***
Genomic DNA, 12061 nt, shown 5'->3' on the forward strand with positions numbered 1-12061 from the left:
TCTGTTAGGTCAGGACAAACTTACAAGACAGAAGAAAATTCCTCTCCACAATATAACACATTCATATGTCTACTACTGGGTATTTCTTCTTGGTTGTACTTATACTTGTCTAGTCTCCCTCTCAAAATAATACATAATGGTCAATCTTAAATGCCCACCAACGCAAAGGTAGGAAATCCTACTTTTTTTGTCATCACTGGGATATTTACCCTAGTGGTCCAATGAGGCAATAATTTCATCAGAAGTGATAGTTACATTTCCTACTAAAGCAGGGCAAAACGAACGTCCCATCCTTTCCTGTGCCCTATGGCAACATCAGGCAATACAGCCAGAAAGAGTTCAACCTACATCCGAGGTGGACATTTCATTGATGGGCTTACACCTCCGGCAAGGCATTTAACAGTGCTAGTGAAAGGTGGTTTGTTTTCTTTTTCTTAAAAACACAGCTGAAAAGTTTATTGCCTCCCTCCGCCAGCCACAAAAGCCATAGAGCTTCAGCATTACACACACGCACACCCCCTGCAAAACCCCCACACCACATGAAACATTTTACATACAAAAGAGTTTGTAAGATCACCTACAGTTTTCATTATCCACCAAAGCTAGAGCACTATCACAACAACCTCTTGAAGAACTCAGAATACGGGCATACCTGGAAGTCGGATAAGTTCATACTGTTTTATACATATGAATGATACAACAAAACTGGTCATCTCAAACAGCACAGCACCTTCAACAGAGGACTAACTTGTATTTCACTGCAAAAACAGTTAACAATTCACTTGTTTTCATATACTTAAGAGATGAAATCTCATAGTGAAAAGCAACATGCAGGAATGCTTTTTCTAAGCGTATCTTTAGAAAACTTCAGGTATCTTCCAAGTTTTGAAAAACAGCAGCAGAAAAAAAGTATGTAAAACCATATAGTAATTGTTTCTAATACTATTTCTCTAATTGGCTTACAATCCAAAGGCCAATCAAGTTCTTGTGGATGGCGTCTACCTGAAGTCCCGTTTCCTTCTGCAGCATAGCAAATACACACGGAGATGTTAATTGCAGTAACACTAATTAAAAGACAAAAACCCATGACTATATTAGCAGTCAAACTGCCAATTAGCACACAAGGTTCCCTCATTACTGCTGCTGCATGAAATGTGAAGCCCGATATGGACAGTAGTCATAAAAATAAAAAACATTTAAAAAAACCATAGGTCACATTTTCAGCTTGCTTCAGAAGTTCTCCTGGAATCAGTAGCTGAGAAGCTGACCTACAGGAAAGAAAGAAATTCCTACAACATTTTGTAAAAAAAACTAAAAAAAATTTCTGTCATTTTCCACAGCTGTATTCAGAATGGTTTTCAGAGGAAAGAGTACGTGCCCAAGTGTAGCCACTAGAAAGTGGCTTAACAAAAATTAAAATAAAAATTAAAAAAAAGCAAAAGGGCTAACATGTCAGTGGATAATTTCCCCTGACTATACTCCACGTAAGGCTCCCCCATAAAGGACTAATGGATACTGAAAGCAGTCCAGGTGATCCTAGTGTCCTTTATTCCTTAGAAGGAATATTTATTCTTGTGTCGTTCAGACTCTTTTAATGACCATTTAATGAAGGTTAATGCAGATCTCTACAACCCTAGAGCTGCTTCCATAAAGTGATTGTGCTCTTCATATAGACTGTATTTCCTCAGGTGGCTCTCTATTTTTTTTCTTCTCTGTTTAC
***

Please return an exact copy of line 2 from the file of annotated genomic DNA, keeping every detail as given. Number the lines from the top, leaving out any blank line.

TCTGTTAGGTCAGGACAAACTTACAAGACAGAAGAAAATTCCTCTCCACAATATAACACATTCATATGTCTACTACTGGGTATTTCTTCTTGGTTGTACTTATACTTGTCTAGTCTCCCTCTCAAAATAATACATAATGGTCAATCTTAAATGCCCACCAACGCAAAGGTAGGAAATCCTACTTTTTTTGTCATCACTGGGATATTTACCCTAGTGGTCCAATGAGGCAATAATTTCATCAGAAGTGATAGTTACATTTCCTACTAAAGCAGGGCAAAACGAACGTCCCATCCTTTCCTGTGCCCTATGGCAACATCAGGCAATACAGCCAGAAAGAGTTCAACCTACATCCGAGGTGGACATTTCATTGATGGGCTTACACCTCCGGCAAGGCATTTAACAGTGCTAGTGAAAGGTGGTTTGTTTTCTTTTTCTTAAAAACACAGCTGAAAAGTTTATTGCCTCCCTCCGCCAGCCACAAAAGCCATAGAGCTTCAGCATTACACACACGCACACCCCCTGCAAAACCCCCACACCACATGAAACATTTTACATACAAAAGAGTTTGTAAGATCACCTACAGTTTTCATTATCCACCAAAGCTAGAGCACTATCACAACAACCTCTTGAAGAACTCAGAATACGGGCATACCTGGAAGTCGGATAAGTTCATACTGTTTTATACATATGAATGATACAACAAAACTGGTCATCTCAAACAGCACAGCACCTTCAACAGAGGACTAACTTGTATTTCACTGCAAAAACAGTTAACAATTCACTTGTTTTCATATACTTAAGAGATGAAATCTCATAGTGAAAAGCAACATGCAGGAATGCTTTTTCTAAGCGTATCTTTAGAAAACTTCAGGTATCTTCCAAGTTTTGAAAAACAGCAGCAGAAAAAAAGTATGTAAAACCATATAGTAATTGTTTCTAATACTATTTCTCTAATTGGCTTACAATCCAAAGGCCAATCAAGTTCTTGTGGATGGCGTCTACCTGAAGTCCCGTTTCCTTCTGCAGCATAGCAAATACACACGGAGATGTTAATTGCAGTAACACTAATTAAAAGACAAAAACCCATGACTATATTAGCAGTCAAACTGCCAATTAGCACACAAGGTTCCCTCATTACTGCTGCTGCATGAAATGTGAAGCCCGATATGGACAGTAGTCATAAAAATAAAAAACATTTAAAAAAACCATAGGTCACATTTTCAGCTTGCTTCAGAAGTTCTCCTGGAATCAGTAGCTGAGAAGCTGACCTACAGGAAAGAAAGAAATTCCTACAACATTTTGTAAAAAAAACTAAAAAAAATTTCTGTCATTTTCCACAGCTGTATTCAGAATGGTTTTCAGAGGAAAGAGTACGTGCCCAAGTGTAGCCACTAGAAAGTGGCTTAACAAAAATTAAAATAAAAATTAAAAAAAAGCAAAAGGGCTAACATGTCAGTGGATAATTTCCCCTGACTATACTCCACGTAAGGCTCCCCCATAAAGGACTAATGGATACTGAAAGCAGTCCAGGTGATCCTAGTGTCCTTTATTCCTTAGAAGGAATATTTATTCTTGTGTCGTTCAGACTCTTTTAATGACCATTTAATGAAGGTTAATGCAGATCTCTACAACCCTAGAGCTGCTTCCATAAAGTGATTGTGCTCTTCATATAGACTGTATTTCCTCAGGTGGCTCTCTATTTTTTTTCTTCTCTGTTTAC